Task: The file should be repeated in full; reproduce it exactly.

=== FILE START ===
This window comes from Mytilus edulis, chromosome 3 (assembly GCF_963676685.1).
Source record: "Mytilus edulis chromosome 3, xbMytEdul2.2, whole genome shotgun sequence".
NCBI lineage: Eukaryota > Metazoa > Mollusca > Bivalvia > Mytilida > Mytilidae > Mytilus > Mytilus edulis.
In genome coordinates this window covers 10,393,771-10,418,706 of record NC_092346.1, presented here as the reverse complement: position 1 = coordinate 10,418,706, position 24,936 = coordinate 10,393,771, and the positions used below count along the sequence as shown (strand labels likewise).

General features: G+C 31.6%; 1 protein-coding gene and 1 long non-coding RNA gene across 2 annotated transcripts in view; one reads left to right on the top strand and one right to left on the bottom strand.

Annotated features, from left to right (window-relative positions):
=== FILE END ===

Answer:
This window comes from Mytilus edulis, chromosome 3 (assembly GCF_963676685.1).
Source record: "Mytilus edulis chromosome 3, xbMytEdul2.2, whole genome shotgun sequence".
NCBI lineage: Eukaryota > Metazoa > Mollusca > Bivalvia > Mytilida > Mytilidae > Mytilus > Mytilus edulis.
In genome coordinates this window covers 10,393,771-10,418,706 of record NC_092346.1, presented here as the reverse complement: position 1 = coordinate 10,418,706, position 24,936 = coordinate 10,393,771, and the positions used below count along the sequence as shown (strand labels likewise).

General features: G+C 31.6%; 1 protein-coding gene and 1 long non-coding RNA gene across 2 annotated transcripts in view; one reads left to right on the top strand and one right to left on the bottom strand.

Annotated features, from left to right (window-relative positions):